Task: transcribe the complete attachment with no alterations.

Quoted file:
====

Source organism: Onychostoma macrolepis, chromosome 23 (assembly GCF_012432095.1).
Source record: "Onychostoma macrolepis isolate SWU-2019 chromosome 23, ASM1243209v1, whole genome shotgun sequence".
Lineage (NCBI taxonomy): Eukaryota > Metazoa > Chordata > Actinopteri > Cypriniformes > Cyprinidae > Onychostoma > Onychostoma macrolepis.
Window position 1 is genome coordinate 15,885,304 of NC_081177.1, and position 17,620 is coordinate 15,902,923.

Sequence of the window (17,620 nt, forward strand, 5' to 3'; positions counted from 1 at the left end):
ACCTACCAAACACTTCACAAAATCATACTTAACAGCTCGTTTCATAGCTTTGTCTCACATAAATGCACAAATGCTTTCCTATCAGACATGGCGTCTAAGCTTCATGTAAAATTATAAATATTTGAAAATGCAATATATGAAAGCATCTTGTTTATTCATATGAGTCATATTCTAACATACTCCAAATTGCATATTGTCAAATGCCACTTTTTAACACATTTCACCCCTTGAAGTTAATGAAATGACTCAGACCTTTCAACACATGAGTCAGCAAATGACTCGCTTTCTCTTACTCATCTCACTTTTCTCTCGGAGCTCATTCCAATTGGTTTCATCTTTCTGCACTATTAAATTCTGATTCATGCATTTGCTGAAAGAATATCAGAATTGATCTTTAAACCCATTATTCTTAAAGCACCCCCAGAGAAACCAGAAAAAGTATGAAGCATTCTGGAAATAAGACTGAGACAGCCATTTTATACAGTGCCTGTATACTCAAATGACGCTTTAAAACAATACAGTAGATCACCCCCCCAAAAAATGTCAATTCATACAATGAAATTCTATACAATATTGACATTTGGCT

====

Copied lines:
Source organism: Onychostoma macrolepis, chromosome 23 (assembly GCF_012432095.1).
Source record: "Onychostoma macrolepis isolate SWU-2019 chromosome 23, ASM1243209v1, whole genome shotgun sequence".
Lineage (NCBI taxonomy): Eukaryota > Metazoa > Chordata > Actinopteri > Cypriniformes > Cyprinidae > Onychostoma > Onychostoma macrolepis.
Window position 1 is genome coordinate 15,885,304 of NC_081177.1, and position 17,620 is coordinate 15,902,923.

Sequence of the window (17,620 nt, forward strand, 5' to 3'; positions counted from 1 at the left end):
ACCTACCAAACACTTCACAAAATCATACTTAACAGCTCGTTTCATAGCTTTGTCTCACATAAATGCACAAATGCTTTCCTATCAGACATGGCGTCTAAGCTTCATGTAAAATTATAAATATTTGAAAATGCAATATATGAAAGCATCTTGTTTATTCATATGAGTCATATTCTAACATACTCCAAATTGCATATTGTCAAATGCCACTTTTTAACACATTTCACCCCTTGAAGTTAATGAAATGACTCAGACCTTTCAACACATGAGTCAGCAAATGACTCGCTTTCTCTTACTCATCTCACTTTTCTCTCGGAGCTCATTCCAATTGGTTTCATCTTTCTGCACTATTAAATTCTGATTCATGCATTTGCTGAAAGAATATCAGAATTGATCTTTAAACCCATTATTCTTAAAGCACCCCCAGAGAAACCAGAAAAAGTATGAAGCATTCTGGAAATAAGACTGAGACAGCCATTTTATACAGTGCCTGTATACTCAAATGACGCTTTAAAACAATACAGTAGATCACCCCCCCAAAAAATGTCAATTCATACAATGAAATTCTATACAATATTGACATTTGGCT